It is difficult to talk critically about culture without poking a finger in someone’s eye. Since long before Hammurabi, we have been poking right back. From this we have no doubt come to understand the wisdom in keeping one’s singular eye on things such as the ball, the bottom line, the road, the prize, etc. With these trepidations in view, I venture into the world of darts.
As a cursory search of the internet and a modicum of casual observation will confirm that “darts began in the drinking halls of England”. The idea of drunken men slinging about shortened arrows at overturned wine barrels seems about right even now. Even the feaux cracks we see on modern dart boards are a remnant of medieval dudes throwing sharp points at an immovable object. I imagine that their spaces of sotted leisure were as given to banal expressions of masculine solidarity as ours, and that they drank the Miller Light and Budweiser (perhaps, Guinness) of their day.
I first played for Armed & Hammered in season 42 of the Bull City Dart League (hereafter, BCDL). Because it was my first season in the league and I had the highest average points per dart of the “rookies”, I was “BCDL Rookie of the Year”. I have a trophy to prove it. I also won a trophy for “high out”, meaning that my “136 out” in a singles game of 301 (where you have to count down and finish on zero by hitting a double) was the best in the league for the season. I was so excited about it that I took a picture of the darts, triple 20, triple 20, double 8. Overall, my numbers weren’t bad, but at around a 14 handicap I was in the middle of the statistical pack. There were guys throwing at 21 and 22, knocking down 180 once or twice a night, 5 marks on command, three bull outs to scare the pants off ya. I tell you, there were some serious players. And they keep some serious stats to prove it. It took me a full three weeks to figure out the scoring.
What seemed Byzantine in complexity turned out to be an interesting way of organizing an evening of arrows for between 10 and 16 people. As ESPN invariably flickered like a sad, decaying constellation in the background and Lynyrd Skynyrd hitched up his panties for another go at Freebird, with Joe Cocker limbering up in the box, some snuck outside for a “safety meeting”, everyone made sure their beers were full, the room filled with smoke and the game was on.
The BCDL kicked off at 8, finished by 11, and continually left me feeling either good about my darts and indifferent about the night, or badly about my darts and downright hostile for spending so much time and money thinking it was worth it. Nonetheless, I played another season (Season 43) of Tuesday nights in the BCDL (with two more trophies to boot), and then switched to the Triangle Dart League, now playing on a team called, Still Armed, More Hammered (see p. 2).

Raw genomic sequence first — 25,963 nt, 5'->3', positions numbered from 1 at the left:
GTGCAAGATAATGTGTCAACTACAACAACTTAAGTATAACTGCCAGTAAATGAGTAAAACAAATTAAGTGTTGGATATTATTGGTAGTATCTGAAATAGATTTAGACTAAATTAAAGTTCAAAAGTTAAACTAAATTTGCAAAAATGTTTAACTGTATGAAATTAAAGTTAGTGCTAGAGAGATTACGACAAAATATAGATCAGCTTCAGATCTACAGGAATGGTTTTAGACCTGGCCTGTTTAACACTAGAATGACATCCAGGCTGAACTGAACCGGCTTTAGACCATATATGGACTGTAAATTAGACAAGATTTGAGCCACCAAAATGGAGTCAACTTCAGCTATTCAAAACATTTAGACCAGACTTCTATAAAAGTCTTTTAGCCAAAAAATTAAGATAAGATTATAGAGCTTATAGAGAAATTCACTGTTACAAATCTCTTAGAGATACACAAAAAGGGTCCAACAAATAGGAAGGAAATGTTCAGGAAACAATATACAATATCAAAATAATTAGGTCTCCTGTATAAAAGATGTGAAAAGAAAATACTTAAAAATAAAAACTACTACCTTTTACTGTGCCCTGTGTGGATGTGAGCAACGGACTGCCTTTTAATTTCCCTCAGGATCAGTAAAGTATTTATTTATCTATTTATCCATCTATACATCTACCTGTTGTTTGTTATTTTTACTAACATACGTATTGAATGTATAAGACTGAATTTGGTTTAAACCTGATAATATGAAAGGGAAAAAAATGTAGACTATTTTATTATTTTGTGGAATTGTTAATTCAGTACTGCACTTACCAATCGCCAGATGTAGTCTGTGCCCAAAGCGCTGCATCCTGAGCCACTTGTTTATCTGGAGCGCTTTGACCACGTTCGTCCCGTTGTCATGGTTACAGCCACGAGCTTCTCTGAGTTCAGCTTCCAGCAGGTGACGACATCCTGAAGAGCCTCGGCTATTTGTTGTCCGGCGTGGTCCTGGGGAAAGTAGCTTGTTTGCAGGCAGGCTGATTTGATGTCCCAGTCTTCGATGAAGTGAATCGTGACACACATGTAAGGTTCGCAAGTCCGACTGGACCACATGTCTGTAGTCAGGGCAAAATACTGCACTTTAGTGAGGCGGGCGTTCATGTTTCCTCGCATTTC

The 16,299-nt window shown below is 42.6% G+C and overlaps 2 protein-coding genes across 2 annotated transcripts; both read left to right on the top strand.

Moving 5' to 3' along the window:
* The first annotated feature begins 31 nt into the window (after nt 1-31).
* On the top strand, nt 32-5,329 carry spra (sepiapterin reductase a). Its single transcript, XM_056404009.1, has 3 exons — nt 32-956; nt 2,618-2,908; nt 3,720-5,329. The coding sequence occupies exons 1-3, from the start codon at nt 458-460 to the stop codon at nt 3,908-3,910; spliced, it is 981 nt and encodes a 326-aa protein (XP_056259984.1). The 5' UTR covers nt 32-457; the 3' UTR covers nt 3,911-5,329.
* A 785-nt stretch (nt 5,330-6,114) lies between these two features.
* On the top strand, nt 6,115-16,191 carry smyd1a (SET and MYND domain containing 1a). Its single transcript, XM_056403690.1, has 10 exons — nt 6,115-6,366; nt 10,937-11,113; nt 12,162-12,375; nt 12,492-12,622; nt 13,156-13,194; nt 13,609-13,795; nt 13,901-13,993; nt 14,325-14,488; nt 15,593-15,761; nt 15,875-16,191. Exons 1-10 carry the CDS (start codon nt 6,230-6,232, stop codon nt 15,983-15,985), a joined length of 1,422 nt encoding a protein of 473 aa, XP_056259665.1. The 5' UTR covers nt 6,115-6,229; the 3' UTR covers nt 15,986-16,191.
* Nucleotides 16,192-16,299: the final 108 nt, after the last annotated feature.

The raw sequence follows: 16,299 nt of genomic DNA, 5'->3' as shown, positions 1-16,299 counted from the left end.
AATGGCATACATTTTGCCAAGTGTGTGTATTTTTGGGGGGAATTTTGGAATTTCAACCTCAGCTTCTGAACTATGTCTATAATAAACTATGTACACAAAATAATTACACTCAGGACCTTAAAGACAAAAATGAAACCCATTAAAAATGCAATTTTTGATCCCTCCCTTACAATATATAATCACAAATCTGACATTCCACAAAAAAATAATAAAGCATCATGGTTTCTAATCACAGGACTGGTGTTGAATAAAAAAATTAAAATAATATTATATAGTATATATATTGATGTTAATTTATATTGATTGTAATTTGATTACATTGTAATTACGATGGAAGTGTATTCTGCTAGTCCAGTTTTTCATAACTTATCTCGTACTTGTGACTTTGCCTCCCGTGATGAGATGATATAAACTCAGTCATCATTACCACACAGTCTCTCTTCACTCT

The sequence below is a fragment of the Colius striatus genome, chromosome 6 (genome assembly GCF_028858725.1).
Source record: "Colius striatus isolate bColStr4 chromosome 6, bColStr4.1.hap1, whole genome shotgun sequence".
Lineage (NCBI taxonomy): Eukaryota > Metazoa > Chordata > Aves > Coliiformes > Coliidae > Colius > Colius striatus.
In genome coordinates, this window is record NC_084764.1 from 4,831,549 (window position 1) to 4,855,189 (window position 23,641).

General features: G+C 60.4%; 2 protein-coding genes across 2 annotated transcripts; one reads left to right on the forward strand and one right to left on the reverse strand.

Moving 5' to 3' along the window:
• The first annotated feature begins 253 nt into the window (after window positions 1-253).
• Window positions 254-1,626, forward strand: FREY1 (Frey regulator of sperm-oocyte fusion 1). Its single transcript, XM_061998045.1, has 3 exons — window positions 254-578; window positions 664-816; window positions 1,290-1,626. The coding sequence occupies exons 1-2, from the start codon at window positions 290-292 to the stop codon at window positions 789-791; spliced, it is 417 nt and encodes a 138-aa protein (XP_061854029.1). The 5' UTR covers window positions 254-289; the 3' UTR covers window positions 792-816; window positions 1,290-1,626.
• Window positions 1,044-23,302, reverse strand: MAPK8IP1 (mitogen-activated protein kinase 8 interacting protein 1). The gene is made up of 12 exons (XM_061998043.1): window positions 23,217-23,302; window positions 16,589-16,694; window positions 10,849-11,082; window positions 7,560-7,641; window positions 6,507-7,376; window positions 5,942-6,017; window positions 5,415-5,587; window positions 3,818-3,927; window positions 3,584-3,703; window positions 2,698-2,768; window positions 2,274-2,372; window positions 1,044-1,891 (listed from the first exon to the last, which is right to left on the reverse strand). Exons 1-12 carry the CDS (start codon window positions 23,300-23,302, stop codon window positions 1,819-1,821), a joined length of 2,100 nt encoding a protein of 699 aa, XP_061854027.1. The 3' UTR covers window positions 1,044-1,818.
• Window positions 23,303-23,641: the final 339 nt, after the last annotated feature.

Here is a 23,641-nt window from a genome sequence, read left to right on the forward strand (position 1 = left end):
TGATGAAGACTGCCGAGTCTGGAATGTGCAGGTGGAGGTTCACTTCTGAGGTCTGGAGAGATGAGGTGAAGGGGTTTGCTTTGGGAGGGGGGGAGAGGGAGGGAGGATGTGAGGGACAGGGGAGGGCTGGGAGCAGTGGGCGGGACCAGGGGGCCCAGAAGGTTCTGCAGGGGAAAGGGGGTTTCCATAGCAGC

The geographic overlap between the BCDL and the TDL is minimal, only one bar, the West End Tavern (WET) hosts teams in each league. What these two leagues don’t cover in the Triangle the Raleigh Dart League with 8 divisions picks up in droves. All of these local teams and bars have an affiliation with the Piedmont Dart Association which has a fantastically complex and comprehensive geography of its own. But that organization is modest relative to the American Darts Organization (ADO) which is in turn humbled by the World Darts Federation. Successive levels of inanity each more befuddling than the next. However, if we look at the member countries, the ol’ British drinking game rears its head, with some EU company:
Wait a minute…Who is that between Hungary and Italy? Perhaps the next president could establish some kind of “darts diplomacy” with our Persian brothers.
It seems absurd to comment on the culture of darts without talking about the places and people in more detail. The places where darts are thrown with something more than sloppy attention tend to have pool tables, electronic bar-top gambling, drop ceilings, fluorescent lighting, perpetual sports programming, primitive toilets, NFL/Budweiser advertising, and rock and roll on the three song for a dollar jukebox. The bars either don’t serve food or don’t do it well enough to bother. Some serve decent beer on tap, all have something good in bottles. A majority of people smoke. Nearly everyone drinks, and if they don’t it is likely on doctor’s orders. Whiskey shots are unceremonious. Fist punching, ubiquitous; high fives, impromptu and frequent. Casual racism, homophobia, and misogyny pervasive. Following tough norms of masculinity are welcomed, but not required. Being able to protect one’s self physically seems unnecessary, though fights are a part of life’s great mystery. There are also women present. To call it a disproportional representation would be both cruel and accurate, yet as I have frequently heard, "no one wants to lose to a team of bitches".
In short, the world of the BCDL and the TDL is a common one, where petty antagonisms and historical trajectories of intolerance manifest in predictable and lame forms. It’s almost hard to muster righteous cries of indignance when people are so grossly ignorant as to continue half-hearted, yet pointed attempts at making intolerance clever. Yet, in darts, it is ever necessary and increasingly important to get one’s point across. A small world in a large universe leaves little room for distinction.
April 7, 2008